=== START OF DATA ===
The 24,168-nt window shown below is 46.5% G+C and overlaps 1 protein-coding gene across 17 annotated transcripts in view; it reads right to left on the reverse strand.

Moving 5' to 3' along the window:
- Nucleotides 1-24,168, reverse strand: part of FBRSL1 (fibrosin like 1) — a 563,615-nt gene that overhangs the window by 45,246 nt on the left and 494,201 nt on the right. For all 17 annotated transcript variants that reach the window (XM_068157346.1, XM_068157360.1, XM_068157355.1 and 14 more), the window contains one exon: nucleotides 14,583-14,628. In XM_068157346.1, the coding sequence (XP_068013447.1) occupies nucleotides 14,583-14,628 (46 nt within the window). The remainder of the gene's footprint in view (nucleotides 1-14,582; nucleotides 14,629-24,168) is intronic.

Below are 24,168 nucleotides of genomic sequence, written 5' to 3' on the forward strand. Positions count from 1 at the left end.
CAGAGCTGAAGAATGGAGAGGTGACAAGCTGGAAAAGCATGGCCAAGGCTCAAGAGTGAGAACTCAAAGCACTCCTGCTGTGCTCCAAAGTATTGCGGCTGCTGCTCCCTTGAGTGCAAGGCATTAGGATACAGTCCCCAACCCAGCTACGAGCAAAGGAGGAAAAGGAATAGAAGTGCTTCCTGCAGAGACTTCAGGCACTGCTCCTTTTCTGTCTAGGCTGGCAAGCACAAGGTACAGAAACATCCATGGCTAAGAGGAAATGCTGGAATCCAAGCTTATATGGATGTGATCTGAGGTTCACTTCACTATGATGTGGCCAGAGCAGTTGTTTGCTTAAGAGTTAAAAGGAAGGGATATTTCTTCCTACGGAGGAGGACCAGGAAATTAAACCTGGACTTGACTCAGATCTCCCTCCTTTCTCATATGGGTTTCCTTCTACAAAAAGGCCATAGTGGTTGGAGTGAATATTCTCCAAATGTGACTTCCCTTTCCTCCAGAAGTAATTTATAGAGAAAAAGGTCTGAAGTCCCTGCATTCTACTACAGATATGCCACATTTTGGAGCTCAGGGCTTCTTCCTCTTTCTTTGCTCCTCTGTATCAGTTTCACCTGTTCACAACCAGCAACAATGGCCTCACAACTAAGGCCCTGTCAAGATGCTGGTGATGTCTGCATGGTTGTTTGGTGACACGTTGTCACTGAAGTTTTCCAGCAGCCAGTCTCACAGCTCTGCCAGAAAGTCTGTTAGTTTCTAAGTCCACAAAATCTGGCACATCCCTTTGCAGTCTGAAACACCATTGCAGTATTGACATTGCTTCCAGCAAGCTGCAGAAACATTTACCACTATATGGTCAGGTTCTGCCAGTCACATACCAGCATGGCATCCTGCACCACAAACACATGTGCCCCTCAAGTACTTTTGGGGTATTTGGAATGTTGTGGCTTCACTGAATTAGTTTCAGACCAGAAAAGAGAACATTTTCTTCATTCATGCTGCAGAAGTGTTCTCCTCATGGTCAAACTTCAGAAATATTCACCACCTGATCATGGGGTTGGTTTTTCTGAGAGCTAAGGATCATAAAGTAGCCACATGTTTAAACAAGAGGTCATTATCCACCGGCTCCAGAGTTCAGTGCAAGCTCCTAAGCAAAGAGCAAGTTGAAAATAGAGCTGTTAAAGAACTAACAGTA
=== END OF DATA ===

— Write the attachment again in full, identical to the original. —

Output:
The 24,168-nt window shown below is 46.5% G+C and overlaps 1 protein-coding gene across 17 annotated transcripts in view; it reads right to left on the reverse strand.

Moving 5' to 3' along the window:
- Nucleotides 1-24,168, reverse strand: part of FBRSL1 (fibrosin like 1) — a 563,615-nt gene that overhangs the window by 45,246 nt on the left and 494,201 nt on the right. For all 17 annotated transcript variants that reach the window (XM_068157346.1, XM_068157360.1, XM_068157355.1 and 14 more), the window contains one exon: nucleotides 14,583-14,628. In XM_068157346.1, the coding sequence (XP_068013447.1) occupies nucleotides 14,583-14,628 (46 nt within the window). The remainder of the gene's footprint in view (nucleotides 1-14,582; nucleotides 14,629-24,168) is intronic.

Below are 24,168 nucleotides of genomic sequence, written 5' to 3' on the forward strand. Positions count from 1 at the left end.
CAGAGCTGAAGAATGGAGAGGTGACAAGCTGGAAAAGCATGGCCAAGGCTCAAGAGTGAGAACTCAAAGCACTCCTGCTGTGCTCCAAAGTATTGCGGCTGCTGCTCCCTTGAGTGCAAGGCATTAGGATACAGTCCCCAACCCAGCTACGAGCAAAGGAGGAAAAGGAATAGAAGTGCTTCCTGCAGAGACTTCAGGCACTGCTCCTTTTCTGTCTAGGCTGGCAAGCACAAGGTACAGAAACATCCATGGCTAAGAGGAAATGCTGGAATCCAAGCTTATATGGATGTGATCTGAGGTTCACTTCACTATGATGTGGCCAGAGCAGTTGTTTGCTTAAGAGTTAAAAGGAAGGGATATTTCTTCCTACGGAGGAGGACCAGGAAATTAAACCTGGACTTGACTCAGATCTCCCTCCTTTCTCATATGGGTTTCCTTCTACAAAAAGGCCATAGTGGTTGGAGTGAATATTCTCCAAATGTGACTTCCCTTTCCTCCAGAAGTAATTTATAGAGAAAAAGGTCTGAAGTCCCTGCATTCTACTACAGATATGCCACATTTTGGAGCTCAGGGCTTCTTCCTCTTTCTTTGCTCCTCTGTATCAGTTTCACCTGTTCACAACCAGCAACAATGGCCTCACAACTAAGGCCCTGTCAAGATGCTGGTGATGTCTGCATGGTTGTTTGGTGACACGTTGTCACTGAAGTTTTCCAGCAGCCAGTCTCACAGCTCTGCCAGAAAGTCTGTTAGTTTCTAAGTCCACAAAATCTGGCACATCCCTTTGCAGTCTGAAACACCATTGCAGTATTGACATTGCTTCCAGCAAGCTGCAGAAACATTTACCACTATATGGTCAGGTTCTGCCAGTCACATACCAGCATGGCATCCTGCACCACAAACACATGTGCCCCTCAAGTACTTTTGGGGTATTTGGAATGTTGTGGCTTCACTGAATTAGTTTCAGACCAGAAAAGAGAACATTTTCTTCATTCATGCTGCAGAAGTGTTCTCCTCATGGTCAAACTTCAGAAATATTCACCACCTGATCATGGGGTTGGTTTTTCTGAGAGCTAAGGATCATAAAGTAGCCACATGTTTAAACAAGAGGTCATTATCCACCGGCTCCAGAGTTCAGTGCAAGCTCCTAAGCAAAGAGCAAGTTGAAAATAGAGCTGTTAAAGAACTAACAGTA